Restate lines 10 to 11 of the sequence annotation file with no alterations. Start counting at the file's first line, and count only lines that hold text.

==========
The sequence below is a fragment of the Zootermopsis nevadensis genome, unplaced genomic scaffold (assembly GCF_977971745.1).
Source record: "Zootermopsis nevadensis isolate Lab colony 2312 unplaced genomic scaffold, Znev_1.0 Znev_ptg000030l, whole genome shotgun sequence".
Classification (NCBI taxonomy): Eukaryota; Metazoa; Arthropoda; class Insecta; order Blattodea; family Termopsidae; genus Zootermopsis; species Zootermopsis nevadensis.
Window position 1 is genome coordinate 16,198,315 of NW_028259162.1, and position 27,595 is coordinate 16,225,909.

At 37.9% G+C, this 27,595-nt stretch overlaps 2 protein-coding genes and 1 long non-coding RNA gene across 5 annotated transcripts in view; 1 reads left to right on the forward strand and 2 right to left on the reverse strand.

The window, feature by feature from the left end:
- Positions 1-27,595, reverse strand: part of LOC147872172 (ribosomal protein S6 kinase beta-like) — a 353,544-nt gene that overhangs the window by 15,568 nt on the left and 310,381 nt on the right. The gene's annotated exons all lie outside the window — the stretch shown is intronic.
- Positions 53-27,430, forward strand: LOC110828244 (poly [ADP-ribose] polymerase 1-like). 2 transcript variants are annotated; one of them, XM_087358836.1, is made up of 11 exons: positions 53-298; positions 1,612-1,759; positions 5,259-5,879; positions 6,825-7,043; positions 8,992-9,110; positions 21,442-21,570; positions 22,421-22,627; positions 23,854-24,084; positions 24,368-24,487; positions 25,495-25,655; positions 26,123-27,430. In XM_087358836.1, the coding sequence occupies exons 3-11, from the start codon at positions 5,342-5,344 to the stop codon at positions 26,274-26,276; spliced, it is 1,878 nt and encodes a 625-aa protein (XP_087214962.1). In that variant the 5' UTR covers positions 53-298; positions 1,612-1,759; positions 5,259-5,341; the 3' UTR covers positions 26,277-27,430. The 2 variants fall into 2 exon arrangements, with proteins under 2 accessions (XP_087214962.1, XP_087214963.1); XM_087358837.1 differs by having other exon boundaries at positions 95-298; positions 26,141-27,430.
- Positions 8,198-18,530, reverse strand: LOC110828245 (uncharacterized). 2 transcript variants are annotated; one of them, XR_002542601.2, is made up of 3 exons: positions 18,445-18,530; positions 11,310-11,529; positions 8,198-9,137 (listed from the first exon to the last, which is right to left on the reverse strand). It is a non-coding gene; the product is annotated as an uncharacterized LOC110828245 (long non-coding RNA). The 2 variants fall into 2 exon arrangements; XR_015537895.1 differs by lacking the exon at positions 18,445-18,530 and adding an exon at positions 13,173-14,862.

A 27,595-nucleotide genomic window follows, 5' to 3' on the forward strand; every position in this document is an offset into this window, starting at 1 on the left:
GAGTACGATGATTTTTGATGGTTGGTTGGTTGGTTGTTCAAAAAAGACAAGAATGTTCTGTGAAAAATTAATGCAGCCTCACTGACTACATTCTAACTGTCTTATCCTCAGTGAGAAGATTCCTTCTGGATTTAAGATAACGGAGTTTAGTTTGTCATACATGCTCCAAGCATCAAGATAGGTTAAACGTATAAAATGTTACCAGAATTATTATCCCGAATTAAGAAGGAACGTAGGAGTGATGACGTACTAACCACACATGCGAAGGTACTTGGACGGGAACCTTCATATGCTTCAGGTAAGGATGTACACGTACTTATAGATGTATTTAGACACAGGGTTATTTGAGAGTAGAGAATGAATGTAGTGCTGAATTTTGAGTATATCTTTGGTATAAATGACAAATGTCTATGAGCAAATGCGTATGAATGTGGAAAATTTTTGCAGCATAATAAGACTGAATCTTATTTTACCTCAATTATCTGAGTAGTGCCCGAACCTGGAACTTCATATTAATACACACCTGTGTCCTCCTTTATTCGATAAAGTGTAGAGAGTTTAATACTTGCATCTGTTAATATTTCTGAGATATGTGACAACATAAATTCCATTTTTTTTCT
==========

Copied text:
A 27,595-nucleotide genomic window follows, 5' to 3' on the forward strand; every position in this document is an offset into this window, starting at 1 on the left:
GAGTACGATGATTTTTGATGGTTGGTTGGTTGGTTGTTCAAAAAAGACAAGAATGTTCTGTGAAAAATTAATGCAGCCTCACTGACTACATTCTAACTGTCTTATCCTCAGTGAGAAGATTCCTTCTGGATTTAAGATAACGGAGTTTAGTTTGTCATACATGCTCCAAGCATCAAGATAGGTTAAACGTATAAAATGTTACCAGAATTATTATCCCGAATTAAGAAGGAACGTAGGAGTGATGACGTACTAACCACACATGCGAAGGTACTTGGACGGGAACCTTCATATGCTTCAGGTAAGGATGTACACGTACTTATAGATGTATTTAGACACAGGGTTATTTGAGAGTAGAGAATGAATGTAGTGCTGAATTTTGAGTATATCTTTGGTATAAATGACAAATGTCTATGAGCAAATGCGTATGAATGTGGAAAATTTTTGCAGCATAATAAGACTGAATCTTATTTTACCTCAATTATCTGAGTAGTGCCCGAACCTGGAACTTCATATTAATACACACCTGTGTCCTCCTTTATTCGATAAAGTGTAGAGAGTTTAATACTTGCATCTGTTAATATTTCTGAGATATGTGACAACATAAATTCCATTTTTTTTCT